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Shell plans to invest $36bn

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Shell plans to invest $36bn

By Amanda Vermeulen

Published: August 1 2008 03:00 | Last updated: August 1 2008 03:00

Surging oil prices helped Royal Dutch Shell record another quarter of bumper profits in the three months to June, even as production of oil and gas remained flat.

The company yesterday unveiled the largest expenditure programme in its history, saying it would spend $36bn (£18.2bn) in 2008 compared with $25bn last year, as it seeks new sources of oil and gas to boost reserves and production and to exploit existing resources better.

Using current cost of supplies (CCS), which adjusts for changes in inventory values, Shell reported earnings of $7.9bn (£3.9bn), 5 per cent higher than the same period last year.

On a “clean” CCS basis – after an adjustment to reflect commodity price effects – second-quarter earnings were $8.6bn, 24 per cent higher than the same quarter of 2007.

For the first six months, CCS earnings were 8 per cent higher than the same period last year at $15.7bn.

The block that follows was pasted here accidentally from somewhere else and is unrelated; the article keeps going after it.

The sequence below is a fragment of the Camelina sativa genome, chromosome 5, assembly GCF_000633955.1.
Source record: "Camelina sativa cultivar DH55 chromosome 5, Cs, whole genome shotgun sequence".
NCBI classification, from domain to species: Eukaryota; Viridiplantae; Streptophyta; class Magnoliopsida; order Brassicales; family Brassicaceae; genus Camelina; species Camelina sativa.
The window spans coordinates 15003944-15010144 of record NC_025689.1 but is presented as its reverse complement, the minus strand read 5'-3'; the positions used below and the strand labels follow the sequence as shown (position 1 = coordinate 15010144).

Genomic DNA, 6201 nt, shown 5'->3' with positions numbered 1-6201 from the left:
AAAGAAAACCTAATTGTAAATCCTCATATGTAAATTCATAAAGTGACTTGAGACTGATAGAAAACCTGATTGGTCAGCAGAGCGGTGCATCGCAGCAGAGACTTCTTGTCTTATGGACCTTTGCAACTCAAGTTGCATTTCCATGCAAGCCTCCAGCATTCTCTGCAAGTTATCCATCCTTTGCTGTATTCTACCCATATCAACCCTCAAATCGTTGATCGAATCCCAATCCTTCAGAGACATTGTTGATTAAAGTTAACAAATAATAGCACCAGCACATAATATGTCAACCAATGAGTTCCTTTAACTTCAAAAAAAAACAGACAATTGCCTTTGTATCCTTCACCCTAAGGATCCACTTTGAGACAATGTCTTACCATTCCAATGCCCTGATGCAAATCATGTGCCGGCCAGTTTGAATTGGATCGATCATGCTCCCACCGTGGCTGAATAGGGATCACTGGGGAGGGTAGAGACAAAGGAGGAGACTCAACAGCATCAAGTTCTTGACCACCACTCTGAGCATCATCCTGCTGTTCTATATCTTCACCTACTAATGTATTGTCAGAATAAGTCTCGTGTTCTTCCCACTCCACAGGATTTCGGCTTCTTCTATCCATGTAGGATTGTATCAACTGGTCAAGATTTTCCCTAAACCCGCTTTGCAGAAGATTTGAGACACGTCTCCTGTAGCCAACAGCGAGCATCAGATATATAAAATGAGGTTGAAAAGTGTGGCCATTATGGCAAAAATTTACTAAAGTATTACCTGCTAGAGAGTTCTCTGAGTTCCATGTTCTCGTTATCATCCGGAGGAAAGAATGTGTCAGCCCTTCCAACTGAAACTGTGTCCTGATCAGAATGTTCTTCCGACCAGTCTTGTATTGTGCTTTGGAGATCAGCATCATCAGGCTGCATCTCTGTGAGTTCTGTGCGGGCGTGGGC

Oil and gas production in the second quarter, including oil sands, was 3.126m barrels of oil equivalent a day, compared with 3.178m last year. Excluding divestments and pricing effects, it was flat. Shell suffered from a significantly weaker performance in its downstream business, with pressure on refining margins.

The extra capital spending will pay for commitments on pending deals, inflation costs and spending on oil and gas projects that offer fast returns. A large portion will be soaked up by Shell’s C$5.9bn (£2.9bn) bid for Duvernay Oil of Canada.

Jeroen van der Veer, chief executive, said Shell would only invest in regions that were reasonably secure. It has been one of the biggest casualties of rebel attacks on producers in Nigeria.

The interim dividend is raised to 40 cents (36 cents) and the shares fell 23p to close at £17.82.

* FT Comment

Shell faces similar problems to its peers, how best to secure resources. The surprise extra investment is intended to help address this and as long as the oil price remains high cash should be easy to come by. Shell has prospered at BP’s expense in recent years as a result of the latter’s travails in the US, but while the two have forward price-earnings ratios which are roughly in line, according to Cazenove, BP may offer other attractions, not least a chunkier dividend yield and better cover.

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